Pentagonal faces: each vertex is 108°; again, only one arrangement, of three faces at a vertex is possible, the dodecahedron.

Topological proof 
A purely topological proof can be made using only combinatorial information about the solids. The key is Euler's observation that V − E + F = 2, and the fact that pF = 2 E = qV. Combining these equations one obtains the equation
Simple algebraic manipulation then gives
Since E is strictly positive we must have
Using the fact that p and q must both be at least 3, one can easily see that there are only five possibilities for {p, q}: 
Geometric properties 
Angles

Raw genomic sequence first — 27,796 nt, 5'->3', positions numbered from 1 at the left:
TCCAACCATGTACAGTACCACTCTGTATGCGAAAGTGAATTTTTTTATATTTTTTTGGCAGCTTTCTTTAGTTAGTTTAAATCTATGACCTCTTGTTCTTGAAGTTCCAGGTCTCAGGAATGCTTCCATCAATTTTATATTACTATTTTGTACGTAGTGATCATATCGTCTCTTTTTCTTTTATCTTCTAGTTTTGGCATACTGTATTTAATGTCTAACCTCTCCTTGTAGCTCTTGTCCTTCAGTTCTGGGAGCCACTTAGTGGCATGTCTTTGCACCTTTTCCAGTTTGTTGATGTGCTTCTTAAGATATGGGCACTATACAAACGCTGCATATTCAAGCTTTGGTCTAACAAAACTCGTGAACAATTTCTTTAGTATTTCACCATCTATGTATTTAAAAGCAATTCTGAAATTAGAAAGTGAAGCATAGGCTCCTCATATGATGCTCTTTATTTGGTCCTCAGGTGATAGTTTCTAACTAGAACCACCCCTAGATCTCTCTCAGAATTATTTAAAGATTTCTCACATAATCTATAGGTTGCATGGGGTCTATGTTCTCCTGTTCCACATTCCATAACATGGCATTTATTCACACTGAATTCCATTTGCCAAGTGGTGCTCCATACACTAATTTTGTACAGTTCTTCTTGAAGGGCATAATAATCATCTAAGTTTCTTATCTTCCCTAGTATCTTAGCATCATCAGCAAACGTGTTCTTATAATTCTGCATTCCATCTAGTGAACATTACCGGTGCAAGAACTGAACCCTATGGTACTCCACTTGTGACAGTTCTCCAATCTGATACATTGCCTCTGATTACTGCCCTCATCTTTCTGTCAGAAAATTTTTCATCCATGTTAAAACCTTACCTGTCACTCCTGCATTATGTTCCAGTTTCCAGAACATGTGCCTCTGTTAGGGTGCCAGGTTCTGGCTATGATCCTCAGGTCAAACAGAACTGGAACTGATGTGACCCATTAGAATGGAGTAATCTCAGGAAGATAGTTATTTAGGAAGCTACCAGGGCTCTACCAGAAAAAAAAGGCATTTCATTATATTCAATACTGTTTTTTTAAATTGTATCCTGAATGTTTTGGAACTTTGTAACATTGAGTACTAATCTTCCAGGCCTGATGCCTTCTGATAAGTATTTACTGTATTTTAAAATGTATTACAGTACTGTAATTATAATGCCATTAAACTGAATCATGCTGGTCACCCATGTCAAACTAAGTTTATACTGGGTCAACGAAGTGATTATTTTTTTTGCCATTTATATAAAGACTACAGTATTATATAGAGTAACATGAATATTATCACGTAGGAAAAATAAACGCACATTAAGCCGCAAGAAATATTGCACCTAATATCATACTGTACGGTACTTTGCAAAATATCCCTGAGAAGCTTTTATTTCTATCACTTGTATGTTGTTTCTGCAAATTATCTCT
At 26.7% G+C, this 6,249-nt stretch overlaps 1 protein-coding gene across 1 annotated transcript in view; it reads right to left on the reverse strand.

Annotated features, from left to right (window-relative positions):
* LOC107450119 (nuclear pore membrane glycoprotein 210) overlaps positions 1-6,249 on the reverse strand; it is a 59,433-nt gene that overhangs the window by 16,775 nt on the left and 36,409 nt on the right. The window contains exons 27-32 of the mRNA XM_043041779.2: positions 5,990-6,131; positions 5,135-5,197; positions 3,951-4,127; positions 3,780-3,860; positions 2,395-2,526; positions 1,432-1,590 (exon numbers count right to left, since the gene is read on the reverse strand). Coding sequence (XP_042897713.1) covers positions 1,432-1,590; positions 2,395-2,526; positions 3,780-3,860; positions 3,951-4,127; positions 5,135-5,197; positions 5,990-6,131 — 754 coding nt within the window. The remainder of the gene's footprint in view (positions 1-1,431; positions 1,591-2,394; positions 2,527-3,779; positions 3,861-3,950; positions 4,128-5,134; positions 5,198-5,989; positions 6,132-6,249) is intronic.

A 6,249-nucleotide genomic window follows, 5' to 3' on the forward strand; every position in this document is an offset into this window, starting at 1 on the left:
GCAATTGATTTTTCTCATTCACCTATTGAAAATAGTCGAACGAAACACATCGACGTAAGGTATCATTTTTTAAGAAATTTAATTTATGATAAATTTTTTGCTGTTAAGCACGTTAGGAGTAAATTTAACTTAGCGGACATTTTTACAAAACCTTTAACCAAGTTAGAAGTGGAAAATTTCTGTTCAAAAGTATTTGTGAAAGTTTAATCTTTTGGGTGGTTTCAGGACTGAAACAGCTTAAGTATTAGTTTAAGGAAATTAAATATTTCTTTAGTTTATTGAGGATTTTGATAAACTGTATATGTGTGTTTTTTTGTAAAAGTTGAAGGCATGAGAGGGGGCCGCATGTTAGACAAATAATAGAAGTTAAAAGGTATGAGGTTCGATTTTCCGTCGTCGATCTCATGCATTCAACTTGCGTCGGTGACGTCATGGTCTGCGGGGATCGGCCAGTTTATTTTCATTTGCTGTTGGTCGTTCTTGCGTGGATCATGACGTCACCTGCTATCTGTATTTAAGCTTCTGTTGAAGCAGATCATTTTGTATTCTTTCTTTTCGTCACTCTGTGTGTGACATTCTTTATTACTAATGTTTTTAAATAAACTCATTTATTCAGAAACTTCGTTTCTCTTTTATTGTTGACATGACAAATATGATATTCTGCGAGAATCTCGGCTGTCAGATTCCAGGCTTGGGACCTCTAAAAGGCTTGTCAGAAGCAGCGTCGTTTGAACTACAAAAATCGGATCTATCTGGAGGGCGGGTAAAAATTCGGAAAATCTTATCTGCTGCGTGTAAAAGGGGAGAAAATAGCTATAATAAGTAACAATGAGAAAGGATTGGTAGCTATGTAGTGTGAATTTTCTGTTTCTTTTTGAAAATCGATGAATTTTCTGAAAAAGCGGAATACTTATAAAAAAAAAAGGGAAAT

There are a number of angles associated with each Platonic solid. The dihedral angle is the interior angle between any two face planes. The dihedral angle, θ, of the solid {p,q} is given by the formula
This is sometimes more conveniently expressed in terms of the tangent by
The quantity h is 4, 6, 6, 10, and 10 for the tetrahedron, cube, octahedron, dodecahedron, and icosahedron respectively.
The angular deficiency at the vertex of a polyhedron is the difference between the sum of the faceangles at that vertex and 2π. The defect, δ, at any vertex of the Platonic solids {p,q} is
By a theorem of Descartes, this is equal to 4π divided by the number of vertices (i.e. the total defect at all vertices is 4π).
The 3dimensional analog of a plane angle is a solid angle. The solid angle, Ω, at the vertex of a Platonic solid is given in terms of the dihedral angle by
This follows from the spherical excess formula for a spherical polygon and the fact that the vertex figure of the polyhedron {p,q} is a regular qgon.